Katie is a wheelchair user who has recently fostered a teenaged boy. We spoke with her about the process and what she thinks disabled people can bring to the foster carer role.

You’ve been involved with youth work for some time, is that what motivated you to foster?

I’ve worked in the community and a few of my friends were in foster care so that was what motivated me, really. It just ended up being sort of a logical conclusion for me. I don’t want to have biological kids because my impairment is such that my mobility would be affected. Fostering has always been on my radar.

What was the application process like?

It was great, very supportive; the agency that I work for are really good. I went with them because they have such a good sort of relationship with their carers and I knew that they would be up-to-date with all of the current thinking. Things move on quite quickly, I mean it’s only in the last 10 years or so that disabled people have been considered as foster carers. I’m in that lucky period of time where it’s a possibility for me.

You’ve just got to be open and willing. I mean every little thing is discussed about your life in the application process. You have to have done all the work mentally before you go into it because it’s such a big decision.

There is a medical, and they do assess your general health. I think there’s that misconception that disabled people are, ‘ill’. In some people’s minds they’re the recipient of the care, rather than the giver of the care, but it’s not an unusual thing anymore.

There are going to be questions that you normally wouldn’t get asked in your day-today life, like ‘How do you get out of bed?’ and ‘How do you have a shower?’ and stuff like that. Disabled people themselves need to pass on those valuable (problem solving) skills that they’ve got, and there’s only one way to do that, and that’s to help others.

Do you find that people are surprised that you’re a foster carer?

I don’t concern myself if people are surprised or not, I’m too busy – but I did once get confused for a foster child myself, when I was with my foster child. That was quite an experience!

You’re currently looking after a teenaged boy; what’s been his reaction to your disability?

We spend so much time together that we’ve got that time to discuss these things and it just helps him grow and learn – and me as well. It’s just been really good and he’s just been nothing but positive and a joy to be around.

What should disabled people consider before they apply to foster?

If you know that it’s right, it will become apparent; if you’ve got the space and the time and the energy to be able to do this work, just like anyone else.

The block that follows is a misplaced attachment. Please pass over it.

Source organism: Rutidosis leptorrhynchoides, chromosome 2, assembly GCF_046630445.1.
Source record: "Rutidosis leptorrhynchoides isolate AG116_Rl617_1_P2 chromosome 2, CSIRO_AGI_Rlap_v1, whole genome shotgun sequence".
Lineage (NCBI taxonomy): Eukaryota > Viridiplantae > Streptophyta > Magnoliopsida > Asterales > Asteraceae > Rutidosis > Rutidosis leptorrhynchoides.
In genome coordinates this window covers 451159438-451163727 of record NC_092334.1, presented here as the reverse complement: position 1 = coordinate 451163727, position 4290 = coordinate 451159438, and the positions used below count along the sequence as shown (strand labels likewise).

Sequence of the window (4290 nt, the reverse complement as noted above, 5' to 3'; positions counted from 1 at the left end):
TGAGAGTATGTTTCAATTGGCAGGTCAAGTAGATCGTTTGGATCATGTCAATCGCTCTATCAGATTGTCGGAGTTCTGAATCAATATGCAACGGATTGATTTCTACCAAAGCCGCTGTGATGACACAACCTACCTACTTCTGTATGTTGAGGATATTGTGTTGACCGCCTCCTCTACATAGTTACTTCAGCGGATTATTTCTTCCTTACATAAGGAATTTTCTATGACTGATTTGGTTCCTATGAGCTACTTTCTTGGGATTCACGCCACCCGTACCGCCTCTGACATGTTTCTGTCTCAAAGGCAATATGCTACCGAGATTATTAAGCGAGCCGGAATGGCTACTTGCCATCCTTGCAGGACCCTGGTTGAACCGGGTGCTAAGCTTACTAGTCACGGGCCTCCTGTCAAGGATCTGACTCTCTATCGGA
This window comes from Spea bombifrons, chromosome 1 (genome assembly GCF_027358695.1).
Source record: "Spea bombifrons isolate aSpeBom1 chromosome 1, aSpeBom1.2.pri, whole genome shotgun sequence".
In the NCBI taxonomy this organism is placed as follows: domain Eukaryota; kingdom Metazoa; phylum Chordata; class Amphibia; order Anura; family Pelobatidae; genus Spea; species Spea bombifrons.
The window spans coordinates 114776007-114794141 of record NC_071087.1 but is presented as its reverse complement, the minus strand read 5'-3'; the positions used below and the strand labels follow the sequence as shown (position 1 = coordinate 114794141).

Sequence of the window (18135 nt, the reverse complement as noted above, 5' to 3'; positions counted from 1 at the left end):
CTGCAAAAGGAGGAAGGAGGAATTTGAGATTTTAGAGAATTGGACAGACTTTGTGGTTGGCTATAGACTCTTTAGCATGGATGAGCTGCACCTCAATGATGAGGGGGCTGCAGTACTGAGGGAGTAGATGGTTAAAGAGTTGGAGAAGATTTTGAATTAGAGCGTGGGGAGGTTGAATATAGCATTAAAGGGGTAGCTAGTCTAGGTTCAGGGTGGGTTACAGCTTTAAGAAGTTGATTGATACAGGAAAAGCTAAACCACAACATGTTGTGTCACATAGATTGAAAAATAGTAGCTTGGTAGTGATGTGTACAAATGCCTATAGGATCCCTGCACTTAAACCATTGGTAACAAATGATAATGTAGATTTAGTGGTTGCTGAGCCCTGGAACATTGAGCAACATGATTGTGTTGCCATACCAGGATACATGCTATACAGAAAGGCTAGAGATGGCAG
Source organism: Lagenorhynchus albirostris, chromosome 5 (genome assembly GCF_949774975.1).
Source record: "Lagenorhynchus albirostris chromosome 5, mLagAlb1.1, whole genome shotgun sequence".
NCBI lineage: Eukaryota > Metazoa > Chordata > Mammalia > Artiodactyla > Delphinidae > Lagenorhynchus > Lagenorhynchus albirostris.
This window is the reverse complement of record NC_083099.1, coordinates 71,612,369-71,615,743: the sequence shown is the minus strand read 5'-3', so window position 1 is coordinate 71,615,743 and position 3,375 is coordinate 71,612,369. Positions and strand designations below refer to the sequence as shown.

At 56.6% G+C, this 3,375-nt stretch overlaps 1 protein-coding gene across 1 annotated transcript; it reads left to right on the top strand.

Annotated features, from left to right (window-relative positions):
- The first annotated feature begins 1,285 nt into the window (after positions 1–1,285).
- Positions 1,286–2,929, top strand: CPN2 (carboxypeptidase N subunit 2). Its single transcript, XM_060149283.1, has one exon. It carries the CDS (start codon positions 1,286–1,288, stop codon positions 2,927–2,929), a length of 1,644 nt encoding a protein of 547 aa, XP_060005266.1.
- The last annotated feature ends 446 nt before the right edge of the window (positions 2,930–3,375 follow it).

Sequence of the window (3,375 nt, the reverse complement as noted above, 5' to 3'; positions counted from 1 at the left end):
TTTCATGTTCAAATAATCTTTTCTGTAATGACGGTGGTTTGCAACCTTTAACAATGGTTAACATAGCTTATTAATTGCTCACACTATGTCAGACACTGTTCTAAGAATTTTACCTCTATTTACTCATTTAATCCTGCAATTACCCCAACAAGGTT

It’s just been a joy from start to finish, and it’s helped me get involved with the community and with young people again.

What about some of the tougher moments?

Use your support network and take that switch-off time to allow you to get back to your old self. The difficulties are more about those common things, like isolation, when you can go a full day without meeting someone that really gets what you’re talking about. When you’re a single carer, there’s only you to put that brave face on things, so that is quite tough. Luckily I’ve got a lot of people around me that are absolutely amazing, and I wouldn’t be able to do it without them.

So when are the best times?

When we’re one-on-one and just bonding. Teenagers can be very here, there and everywhere. They’ve got a lot of emotions and things to deal with. Just being able to introduce this new person into your life, and to give them experiences like going on holiday and going on trips and doing things together has been really nice. It’s not something that’s easily understood by people who haven’t done it, but you know, for that person to wake up in the morning and know that they’re safe and that they’ve got a fun, busy day with you, is the most rewarding part for me.

What do you regard as the qualities or attributes required to foster young people?

You need a lot of energy and an ability to share the same space as a young person and to really get on-board with their thoughts and feelings. You’ve got to be a good listener and a good empathiser. You’ve really got to be a parent to them.

I’m really excited and proud to say that I’ve done it. The rewards are abundant, every day.

Are you looking to continue fostering or do you think you will eventually adopt the teenager you’re looking after?

I’m not really thinking too far into the future. We need to focus on the next couple of years first. Nothing is set in stone at this stage, but I’m looking forward to seeing how it goes and enjoying my time with him.

More: Fostering People was established in 2000 in the East Midlands by experienced social workers and has grown to become a nationally recognised independent fostering agency. It is part of Core Assets Group, the UK’s largest provider of holistic children’s services www.fosteringpeople.co.uk